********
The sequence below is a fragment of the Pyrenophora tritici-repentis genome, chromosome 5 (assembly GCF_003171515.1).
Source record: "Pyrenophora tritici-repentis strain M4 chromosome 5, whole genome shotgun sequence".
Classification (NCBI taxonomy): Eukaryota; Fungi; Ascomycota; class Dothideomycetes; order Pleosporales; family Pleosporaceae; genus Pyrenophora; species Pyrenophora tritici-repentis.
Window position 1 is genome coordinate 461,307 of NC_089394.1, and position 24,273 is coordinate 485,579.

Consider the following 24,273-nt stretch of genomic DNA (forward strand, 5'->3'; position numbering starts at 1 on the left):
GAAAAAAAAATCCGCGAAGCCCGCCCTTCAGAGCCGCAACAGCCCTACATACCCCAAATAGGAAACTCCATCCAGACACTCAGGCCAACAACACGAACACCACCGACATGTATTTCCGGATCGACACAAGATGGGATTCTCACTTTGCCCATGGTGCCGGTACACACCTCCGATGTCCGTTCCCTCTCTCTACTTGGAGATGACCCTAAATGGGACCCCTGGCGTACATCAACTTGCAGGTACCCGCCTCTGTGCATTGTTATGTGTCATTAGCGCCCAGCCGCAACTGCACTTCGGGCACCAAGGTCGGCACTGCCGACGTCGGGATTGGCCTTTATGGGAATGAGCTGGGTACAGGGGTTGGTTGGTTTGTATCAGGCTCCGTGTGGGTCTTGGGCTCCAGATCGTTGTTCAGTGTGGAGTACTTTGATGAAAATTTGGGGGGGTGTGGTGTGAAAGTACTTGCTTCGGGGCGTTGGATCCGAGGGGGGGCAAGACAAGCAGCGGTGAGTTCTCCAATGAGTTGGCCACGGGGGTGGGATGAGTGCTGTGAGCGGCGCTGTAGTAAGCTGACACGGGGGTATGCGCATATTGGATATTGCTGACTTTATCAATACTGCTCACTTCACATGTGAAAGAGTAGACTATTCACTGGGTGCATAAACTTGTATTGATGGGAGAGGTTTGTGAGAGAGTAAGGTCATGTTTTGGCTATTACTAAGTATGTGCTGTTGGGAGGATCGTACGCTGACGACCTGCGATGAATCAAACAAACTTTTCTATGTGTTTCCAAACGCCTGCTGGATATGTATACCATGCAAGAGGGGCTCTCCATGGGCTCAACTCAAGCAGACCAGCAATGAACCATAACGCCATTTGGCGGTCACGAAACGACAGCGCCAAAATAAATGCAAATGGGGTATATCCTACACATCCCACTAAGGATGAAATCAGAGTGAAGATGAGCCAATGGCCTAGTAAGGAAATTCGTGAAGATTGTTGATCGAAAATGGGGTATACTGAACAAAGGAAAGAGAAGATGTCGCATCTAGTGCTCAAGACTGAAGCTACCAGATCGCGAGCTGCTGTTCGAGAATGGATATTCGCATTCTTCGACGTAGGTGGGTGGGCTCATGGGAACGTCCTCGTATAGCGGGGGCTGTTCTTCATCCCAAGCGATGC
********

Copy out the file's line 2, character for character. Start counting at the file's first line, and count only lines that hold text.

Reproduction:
Source record: "Pyrenophora tritici-repentis strain M4 chromosome 5, whole genome shotgun sequence".